The housing market continued to decelerate amid rising mortgage rates and declining home sales. And the situation wasn’t much better for those in rental housing, with housing costs hitting another record high.
On The Mortgage Front
Freddie Mac (OTCMKTS:FMCC) reported the 30-year fixed-rate mortgage averaged 5.55% as of Aug. 25, up from last week when it averaged 5.13%.
The 15-year fixed-rate mortgage averaged 4.85%, up from last week when it averaged 4.55%. And the 5-year Treasury-indexed hybrid adjustable-rate mortgage averaged 4.36%, down from last week when it averaged 4.39%.
“The combination of higher mortgage rates and the slowdown in economic growth is weighing on the housing market,” said Sam Khater, Freddie Mac’s chief economist.
“Home sales continue to decline, prices are moderating, and consumer confidence is low. But, amid waning demand, there are still potential homebuyers on the sidelines waiting to jump back into the market.”
While mortgage rates were on the upswing, mortgage application activity plummeted for the third straight week, remaining at their lowest level in 22 years.
The Mortgage Bankers Association’s (MBA) Market Composite Index fell by 1.2% on a seasonally adjusted basis and decreased by 3% for the week ending Aug. 19 from the previous week.
The unadjusted Refinance Index was down by 3% percent from the previous week and was 83% lower than the same week one year ago.
“Mortgage applications continued to remain at a 22-year low, held down by significantly reduced refinancing demand and weak home purchase activity,” said Joel Kan, MBA associate vice president of economic and industry forecasting.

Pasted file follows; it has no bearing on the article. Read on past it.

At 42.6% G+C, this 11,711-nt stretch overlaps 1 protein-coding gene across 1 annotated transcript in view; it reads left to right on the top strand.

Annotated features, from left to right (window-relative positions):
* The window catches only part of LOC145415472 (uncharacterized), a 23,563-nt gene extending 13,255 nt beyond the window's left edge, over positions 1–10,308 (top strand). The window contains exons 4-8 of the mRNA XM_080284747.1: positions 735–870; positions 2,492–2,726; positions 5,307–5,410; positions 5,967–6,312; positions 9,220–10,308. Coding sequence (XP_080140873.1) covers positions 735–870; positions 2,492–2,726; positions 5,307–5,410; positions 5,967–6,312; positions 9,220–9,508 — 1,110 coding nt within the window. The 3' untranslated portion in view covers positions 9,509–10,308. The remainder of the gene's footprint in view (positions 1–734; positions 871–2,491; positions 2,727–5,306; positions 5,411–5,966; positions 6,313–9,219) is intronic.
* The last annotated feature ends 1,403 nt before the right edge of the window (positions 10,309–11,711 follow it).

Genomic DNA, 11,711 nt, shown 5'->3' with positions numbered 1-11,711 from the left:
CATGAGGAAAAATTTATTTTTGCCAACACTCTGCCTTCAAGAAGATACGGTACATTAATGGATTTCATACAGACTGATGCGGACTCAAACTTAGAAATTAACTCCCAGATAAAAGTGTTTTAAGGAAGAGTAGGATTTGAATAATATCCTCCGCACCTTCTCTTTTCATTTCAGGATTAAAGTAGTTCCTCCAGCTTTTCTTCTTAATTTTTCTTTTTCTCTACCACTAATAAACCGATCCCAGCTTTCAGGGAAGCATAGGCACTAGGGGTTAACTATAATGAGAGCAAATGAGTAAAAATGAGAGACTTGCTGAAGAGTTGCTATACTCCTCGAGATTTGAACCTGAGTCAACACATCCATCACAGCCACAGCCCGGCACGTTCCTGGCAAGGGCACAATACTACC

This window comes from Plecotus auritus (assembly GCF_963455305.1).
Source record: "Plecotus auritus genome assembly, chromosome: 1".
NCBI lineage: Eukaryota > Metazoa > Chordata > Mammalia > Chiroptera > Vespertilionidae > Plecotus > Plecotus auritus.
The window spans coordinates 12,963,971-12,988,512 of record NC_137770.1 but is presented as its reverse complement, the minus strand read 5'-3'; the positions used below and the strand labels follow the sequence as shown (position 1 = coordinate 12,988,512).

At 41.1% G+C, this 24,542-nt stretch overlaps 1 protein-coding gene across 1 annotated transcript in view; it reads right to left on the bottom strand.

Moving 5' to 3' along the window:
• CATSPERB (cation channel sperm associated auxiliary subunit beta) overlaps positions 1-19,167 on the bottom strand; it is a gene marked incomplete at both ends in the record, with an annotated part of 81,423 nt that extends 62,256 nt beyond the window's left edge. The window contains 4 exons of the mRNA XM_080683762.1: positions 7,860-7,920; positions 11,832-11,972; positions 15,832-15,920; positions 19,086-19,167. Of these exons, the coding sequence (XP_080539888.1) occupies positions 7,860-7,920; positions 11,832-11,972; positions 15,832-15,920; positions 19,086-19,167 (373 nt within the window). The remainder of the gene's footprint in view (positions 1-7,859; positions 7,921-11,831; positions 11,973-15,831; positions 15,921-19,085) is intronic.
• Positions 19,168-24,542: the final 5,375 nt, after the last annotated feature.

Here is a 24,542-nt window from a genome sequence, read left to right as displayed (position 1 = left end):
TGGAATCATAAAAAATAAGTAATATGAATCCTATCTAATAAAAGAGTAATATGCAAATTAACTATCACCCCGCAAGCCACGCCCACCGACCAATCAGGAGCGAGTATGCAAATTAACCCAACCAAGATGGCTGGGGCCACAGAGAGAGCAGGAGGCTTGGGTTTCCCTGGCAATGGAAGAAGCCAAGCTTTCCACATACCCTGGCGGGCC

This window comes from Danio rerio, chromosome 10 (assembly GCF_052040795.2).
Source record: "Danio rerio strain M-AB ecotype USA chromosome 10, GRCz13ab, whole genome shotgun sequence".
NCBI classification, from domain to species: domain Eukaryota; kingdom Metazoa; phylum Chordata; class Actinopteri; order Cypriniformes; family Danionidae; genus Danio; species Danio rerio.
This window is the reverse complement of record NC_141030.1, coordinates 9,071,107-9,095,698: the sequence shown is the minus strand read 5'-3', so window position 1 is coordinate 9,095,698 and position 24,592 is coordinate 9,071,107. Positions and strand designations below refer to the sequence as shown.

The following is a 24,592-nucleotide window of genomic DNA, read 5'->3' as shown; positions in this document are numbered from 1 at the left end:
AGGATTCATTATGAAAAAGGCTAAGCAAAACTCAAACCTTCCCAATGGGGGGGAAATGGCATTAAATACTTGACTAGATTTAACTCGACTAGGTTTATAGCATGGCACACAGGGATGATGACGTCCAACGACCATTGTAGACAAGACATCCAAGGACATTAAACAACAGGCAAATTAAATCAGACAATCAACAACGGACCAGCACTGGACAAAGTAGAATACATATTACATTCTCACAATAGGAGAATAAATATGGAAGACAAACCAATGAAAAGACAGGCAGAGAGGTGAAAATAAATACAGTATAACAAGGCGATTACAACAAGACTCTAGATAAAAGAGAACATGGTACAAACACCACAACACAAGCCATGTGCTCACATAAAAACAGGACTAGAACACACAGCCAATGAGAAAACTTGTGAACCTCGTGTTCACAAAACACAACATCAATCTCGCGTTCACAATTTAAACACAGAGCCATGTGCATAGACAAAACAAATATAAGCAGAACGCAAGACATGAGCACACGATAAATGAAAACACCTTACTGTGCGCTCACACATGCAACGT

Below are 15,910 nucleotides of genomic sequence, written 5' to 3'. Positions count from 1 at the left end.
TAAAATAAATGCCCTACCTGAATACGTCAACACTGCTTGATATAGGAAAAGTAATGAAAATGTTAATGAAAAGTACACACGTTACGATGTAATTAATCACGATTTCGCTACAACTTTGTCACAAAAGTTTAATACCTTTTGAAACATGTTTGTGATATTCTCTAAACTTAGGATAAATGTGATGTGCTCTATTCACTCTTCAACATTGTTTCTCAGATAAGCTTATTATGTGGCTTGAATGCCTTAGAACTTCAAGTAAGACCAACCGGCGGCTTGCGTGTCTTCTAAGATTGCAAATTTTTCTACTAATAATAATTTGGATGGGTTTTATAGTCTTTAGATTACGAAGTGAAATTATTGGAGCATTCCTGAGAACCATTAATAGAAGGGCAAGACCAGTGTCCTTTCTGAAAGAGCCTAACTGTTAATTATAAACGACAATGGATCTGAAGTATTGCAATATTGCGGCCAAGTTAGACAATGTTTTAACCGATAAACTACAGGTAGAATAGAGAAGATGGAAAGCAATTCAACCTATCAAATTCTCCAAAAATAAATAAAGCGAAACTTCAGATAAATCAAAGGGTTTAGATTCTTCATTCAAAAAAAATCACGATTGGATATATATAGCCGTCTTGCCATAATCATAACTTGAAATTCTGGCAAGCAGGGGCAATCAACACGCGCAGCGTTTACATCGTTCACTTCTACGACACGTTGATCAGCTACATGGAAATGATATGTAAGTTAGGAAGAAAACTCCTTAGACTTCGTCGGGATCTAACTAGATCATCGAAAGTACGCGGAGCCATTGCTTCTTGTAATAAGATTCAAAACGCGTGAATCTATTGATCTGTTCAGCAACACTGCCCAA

“Last week’s purchase results varied, with conventional applications declining 2% and government applications increasing 4%, which is potentially a sign of more first-time homebuyer activity.
The average purchase loan size continued to trend lower, as purchase activity at the high end of the market is weakening.”
Separately, a new report from real estate data resource ATTOM determined 2.39 million mortgages secured by residential property were originated in the second quarter of this year.
This is down by 13% from the first quarter –the fifth quarterly decrease in a row – and down 40% from the second quarter of 2021 – the largest year-over-year decline since 2014.
Overall, lenders issued $807.8 billion worth of mortgages in the second quarter, down 11% from the first quarter and down by 35% from one year earlier.
The annual decrease in the dollar volume of loans was the greatest in eight years.
The mortgage industry lost another lender this week as the San Mateo, California-based real estate fintech platform Reali announced it was shutting down after six years in business and would begin laying off most of its workforce on Sept. 9.
In a press release, the company blamed its demise on “challenging real estate and financial market conditions and unfavorable capital-raising environment,” adding that its active real estate transactions “will continue to be supported through the end of the year by a small team of employees.”